My last blog post was about Ayurvedic doshas, and how your dosha might affect your meditation.
One of the main questions I am asked about my meditation practice is something along the lines of “but don’t you just sit there and think about all the things you need to do today?” Well yes, I do! I’m primarily a Vata personality.
I’m always on the go, running around, head in the clouds. To sit down and meditate, to concentrate solely on my mantra is not something I found easy to begin with! Meditation is called a practice for a reason!
When I first began to meditate, I had all of the same problems you have. Should I have let the dog out before I started this?… Don’t forget to send that email… Did I pay that bill?… Has it been half an hour yet? These are all thoughts that still do pop into my head from time to time while I’m meditating. The trick, the thing you can learn only with regular practice, is to notice the thought, acknowledge it, and gently pull your mind back to your mantra.
The easiest way I can think of to explain it is that your mind is like an excited little puppy tied to a post in a yard. It doesn’t want to be tied to that post of meditation. It wants to go over there and investigate this; it wants to sniff at that; it wants to do anything but sit here in silence. So it will use whatever distraction techniques it can find to get you to untie it, to stop meditating. How often do you sit down to meditate, and find yourself distracted by an itch on the very tip of your nose, even when your fringe is nowhere near it? That, my friend, is your mind saying “oh look, your nose is itchy, you’d better stop meditating and scratch it!”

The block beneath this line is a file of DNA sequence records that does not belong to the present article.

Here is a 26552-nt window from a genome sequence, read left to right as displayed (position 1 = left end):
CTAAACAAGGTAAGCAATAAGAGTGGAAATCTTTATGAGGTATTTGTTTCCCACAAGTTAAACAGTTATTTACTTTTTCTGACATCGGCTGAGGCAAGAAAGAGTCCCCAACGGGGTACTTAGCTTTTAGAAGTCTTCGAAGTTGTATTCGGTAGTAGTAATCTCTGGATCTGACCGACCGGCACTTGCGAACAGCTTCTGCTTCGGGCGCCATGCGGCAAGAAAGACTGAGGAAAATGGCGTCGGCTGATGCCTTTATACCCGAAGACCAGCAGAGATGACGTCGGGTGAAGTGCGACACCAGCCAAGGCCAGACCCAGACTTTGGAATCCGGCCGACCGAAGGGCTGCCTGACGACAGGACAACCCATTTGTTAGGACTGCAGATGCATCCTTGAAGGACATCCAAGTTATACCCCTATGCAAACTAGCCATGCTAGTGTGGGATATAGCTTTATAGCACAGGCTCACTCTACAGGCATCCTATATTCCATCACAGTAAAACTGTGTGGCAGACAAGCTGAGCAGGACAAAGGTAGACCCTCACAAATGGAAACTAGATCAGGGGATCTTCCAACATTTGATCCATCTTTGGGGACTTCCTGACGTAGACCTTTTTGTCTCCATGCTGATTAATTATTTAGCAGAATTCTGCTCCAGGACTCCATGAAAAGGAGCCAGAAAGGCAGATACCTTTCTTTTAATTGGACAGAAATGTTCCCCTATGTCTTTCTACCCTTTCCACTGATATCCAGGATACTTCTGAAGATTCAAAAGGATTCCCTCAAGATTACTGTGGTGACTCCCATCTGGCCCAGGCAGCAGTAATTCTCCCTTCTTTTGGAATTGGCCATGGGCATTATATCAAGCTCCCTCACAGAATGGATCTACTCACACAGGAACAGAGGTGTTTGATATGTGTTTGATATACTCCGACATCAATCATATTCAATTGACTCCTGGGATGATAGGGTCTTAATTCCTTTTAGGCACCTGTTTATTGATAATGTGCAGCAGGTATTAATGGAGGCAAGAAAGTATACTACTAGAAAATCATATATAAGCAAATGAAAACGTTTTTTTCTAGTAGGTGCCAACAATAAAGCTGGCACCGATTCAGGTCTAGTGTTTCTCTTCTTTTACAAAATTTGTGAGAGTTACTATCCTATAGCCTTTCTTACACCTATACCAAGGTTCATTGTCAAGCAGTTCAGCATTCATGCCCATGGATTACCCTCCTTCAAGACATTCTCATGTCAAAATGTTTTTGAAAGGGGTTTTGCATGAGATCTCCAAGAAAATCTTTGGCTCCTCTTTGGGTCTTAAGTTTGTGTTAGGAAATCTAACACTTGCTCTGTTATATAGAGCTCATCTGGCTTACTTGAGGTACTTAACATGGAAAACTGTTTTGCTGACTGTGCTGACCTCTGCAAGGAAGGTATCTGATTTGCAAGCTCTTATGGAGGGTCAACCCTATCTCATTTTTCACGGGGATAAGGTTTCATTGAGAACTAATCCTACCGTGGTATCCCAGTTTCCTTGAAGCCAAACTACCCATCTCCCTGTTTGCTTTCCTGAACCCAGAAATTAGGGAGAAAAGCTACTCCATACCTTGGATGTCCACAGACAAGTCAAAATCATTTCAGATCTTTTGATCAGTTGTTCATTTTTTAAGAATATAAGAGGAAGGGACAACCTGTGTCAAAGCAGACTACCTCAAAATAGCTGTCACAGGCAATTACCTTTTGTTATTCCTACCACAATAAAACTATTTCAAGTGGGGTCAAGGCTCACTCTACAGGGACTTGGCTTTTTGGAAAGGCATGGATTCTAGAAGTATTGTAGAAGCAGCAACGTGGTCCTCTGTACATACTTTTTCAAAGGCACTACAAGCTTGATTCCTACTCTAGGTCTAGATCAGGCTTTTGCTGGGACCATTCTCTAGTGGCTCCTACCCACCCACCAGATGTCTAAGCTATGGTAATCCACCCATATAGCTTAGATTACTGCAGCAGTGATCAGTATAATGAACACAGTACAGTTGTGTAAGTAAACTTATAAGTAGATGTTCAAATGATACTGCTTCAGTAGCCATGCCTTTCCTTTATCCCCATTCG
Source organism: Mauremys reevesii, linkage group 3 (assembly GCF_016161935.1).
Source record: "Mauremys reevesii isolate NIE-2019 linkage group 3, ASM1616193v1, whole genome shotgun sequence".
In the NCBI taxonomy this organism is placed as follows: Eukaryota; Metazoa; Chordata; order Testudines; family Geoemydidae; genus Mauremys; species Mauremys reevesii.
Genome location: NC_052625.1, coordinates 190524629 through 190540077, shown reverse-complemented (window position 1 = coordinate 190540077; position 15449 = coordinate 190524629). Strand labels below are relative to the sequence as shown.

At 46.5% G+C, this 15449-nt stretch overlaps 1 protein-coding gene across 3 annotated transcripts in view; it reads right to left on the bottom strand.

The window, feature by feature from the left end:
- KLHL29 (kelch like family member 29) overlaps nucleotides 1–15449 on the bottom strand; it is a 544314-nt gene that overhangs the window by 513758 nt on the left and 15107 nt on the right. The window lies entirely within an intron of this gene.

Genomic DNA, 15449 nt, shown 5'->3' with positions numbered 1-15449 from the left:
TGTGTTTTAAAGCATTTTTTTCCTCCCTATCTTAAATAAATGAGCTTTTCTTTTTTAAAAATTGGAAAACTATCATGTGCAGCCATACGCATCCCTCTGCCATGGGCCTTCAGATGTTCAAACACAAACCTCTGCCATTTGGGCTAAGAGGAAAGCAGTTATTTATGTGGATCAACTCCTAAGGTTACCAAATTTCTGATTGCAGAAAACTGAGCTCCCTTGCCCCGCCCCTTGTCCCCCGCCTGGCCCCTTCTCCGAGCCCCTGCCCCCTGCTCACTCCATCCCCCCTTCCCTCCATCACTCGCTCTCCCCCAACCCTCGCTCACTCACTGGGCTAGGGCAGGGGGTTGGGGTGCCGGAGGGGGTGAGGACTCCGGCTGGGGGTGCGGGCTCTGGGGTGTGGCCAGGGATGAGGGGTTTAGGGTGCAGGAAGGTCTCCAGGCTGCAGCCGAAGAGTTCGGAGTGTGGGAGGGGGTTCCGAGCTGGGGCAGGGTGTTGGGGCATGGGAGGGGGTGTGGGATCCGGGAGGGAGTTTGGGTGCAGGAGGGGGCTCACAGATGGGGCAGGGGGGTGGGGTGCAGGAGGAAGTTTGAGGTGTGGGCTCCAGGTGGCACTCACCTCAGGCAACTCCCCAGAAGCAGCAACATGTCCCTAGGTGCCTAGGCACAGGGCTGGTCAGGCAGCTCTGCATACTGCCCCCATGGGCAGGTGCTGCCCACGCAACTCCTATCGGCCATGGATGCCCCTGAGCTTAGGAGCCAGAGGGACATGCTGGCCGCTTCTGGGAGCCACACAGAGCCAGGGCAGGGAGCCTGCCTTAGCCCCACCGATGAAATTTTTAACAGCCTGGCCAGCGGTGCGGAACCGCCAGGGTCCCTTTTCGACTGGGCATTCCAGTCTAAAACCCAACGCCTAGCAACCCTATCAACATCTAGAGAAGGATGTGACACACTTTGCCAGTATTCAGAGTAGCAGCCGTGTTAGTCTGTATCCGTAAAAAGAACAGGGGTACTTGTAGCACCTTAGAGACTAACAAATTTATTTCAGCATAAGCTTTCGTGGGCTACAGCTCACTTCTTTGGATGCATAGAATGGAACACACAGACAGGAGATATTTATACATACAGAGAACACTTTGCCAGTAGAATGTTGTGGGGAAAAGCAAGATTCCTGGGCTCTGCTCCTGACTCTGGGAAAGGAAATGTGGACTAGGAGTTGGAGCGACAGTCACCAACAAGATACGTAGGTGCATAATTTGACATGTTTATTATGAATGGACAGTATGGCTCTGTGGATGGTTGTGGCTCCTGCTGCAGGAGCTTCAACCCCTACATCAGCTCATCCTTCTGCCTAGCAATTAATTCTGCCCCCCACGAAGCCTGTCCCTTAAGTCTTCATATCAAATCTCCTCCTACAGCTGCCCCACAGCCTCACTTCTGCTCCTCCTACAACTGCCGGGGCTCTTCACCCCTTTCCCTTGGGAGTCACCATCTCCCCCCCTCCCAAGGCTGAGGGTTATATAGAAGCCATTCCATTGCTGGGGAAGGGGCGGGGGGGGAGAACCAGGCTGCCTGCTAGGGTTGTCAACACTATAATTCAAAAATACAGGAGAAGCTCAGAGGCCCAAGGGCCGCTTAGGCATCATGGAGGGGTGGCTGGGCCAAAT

But just as eventually you can train a puppy to sit without being tied to a post, your mind will eventually surrender and be quiet. Regardless of how difficult you find it to begin with, you are just as capable of it as me or anyone else.
People tend to have this perception that meditation is sit down – cross legs – repeat mantra – enter transcendental state with no thought, just like that. In reality, meditation is more like sit down – repeat mantra – think about the laundry – repeat mantra – repeat mantra – gap – think about what to cook for dinner – repeat mantra – gap. Over time, you get more gap than thought in your thirty minutes, but it takes time. There is no short cut; you just have to wait it out.
But don’t ever think that your meditation has no worth or purpose if you spend half your time distracted by thoughts. Just the act of sitting still and repeating your mantra has a beneficial effect that only increases with practice.
Have fun, and be patient with yourself.